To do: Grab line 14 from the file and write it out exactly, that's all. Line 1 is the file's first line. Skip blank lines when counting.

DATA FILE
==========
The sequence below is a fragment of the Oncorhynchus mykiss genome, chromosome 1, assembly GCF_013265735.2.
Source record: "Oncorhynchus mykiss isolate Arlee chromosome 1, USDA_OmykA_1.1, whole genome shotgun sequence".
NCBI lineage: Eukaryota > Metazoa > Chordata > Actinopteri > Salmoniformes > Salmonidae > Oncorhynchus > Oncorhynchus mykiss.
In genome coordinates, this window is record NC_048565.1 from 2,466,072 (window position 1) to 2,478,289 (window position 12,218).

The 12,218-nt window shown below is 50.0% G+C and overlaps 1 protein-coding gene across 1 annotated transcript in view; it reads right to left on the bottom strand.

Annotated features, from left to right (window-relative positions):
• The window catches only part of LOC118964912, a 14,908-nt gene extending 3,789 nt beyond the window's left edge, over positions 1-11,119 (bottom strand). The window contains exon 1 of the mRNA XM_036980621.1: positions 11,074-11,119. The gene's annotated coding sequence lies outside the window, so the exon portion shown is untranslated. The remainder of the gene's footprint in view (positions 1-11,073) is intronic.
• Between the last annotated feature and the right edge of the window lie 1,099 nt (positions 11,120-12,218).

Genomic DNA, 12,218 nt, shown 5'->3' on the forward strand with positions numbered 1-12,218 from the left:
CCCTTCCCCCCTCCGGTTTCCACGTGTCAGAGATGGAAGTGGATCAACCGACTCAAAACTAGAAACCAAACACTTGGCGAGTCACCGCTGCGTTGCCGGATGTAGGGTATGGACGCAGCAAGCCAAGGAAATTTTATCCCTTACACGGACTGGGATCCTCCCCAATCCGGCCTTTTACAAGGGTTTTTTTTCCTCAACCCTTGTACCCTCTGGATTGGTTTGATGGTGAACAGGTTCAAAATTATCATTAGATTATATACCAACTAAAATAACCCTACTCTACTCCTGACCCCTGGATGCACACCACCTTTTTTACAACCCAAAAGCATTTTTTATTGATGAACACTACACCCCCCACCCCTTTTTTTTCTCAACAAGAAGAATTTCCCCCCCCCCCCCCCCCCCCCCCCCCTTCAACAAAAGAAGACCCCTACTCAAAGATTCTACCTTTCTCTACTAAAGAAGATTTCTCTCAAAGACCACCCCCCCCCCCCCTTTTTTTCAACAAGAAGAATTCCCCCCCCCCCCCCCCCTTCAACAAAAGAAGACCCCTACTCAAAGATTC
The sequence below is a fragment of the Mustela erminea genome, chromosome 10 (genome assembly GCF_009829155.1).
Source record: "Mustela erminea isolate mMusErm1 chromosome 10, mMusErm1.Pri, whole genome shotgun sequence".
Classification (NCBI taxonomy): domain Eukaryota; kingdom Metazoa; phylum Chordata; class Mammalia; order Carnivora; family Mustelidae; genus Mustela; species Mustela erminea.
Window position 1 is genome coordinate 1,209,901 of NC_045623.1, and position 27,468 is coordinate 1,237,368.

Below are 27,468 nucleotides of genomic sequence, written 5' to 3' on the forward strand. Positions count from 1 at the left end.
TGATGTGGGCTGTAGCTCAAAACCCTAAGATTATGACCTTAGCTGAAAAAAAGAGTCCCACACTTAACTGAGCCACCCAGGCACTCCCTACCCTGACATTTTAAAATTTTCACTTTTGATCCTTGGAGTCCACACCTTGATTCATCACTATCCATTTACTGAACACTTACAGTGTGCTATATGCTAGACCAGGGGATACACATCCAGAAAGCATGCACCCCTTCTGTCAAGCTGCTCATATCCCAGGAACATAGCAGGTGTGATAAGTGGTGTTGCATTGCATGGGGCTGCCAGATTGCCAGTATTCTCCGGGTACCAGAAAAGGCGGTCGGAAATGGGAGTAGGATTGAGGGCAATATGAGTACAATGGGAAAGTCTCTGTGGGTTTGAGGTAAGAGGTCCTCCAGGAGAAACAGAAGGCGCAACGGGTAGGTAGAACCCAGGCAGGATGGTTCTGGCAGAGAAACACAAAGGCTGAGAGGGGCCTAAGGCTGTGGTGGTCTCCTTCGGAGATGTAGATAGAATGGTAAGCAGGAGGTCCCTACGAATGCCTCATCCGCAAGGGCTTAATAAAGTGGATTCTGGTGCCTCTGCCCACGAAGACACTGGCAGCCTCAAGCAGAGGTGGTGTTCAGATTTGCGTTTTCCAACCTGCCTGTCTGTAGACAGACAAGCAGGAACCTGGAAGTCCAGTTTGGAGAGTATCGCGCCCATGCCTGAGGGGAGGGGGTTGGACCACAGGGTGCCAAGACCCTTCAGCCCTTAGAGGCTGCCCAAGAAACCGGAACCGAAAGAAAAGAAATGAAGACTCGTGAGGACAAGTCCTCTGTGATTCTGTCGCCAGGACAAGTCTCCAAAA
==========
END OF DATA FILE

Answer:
Window position 1 is genome coordinate 1,209,901 of NC_045623.1, and position 27,468 is coordinate 1,237,368.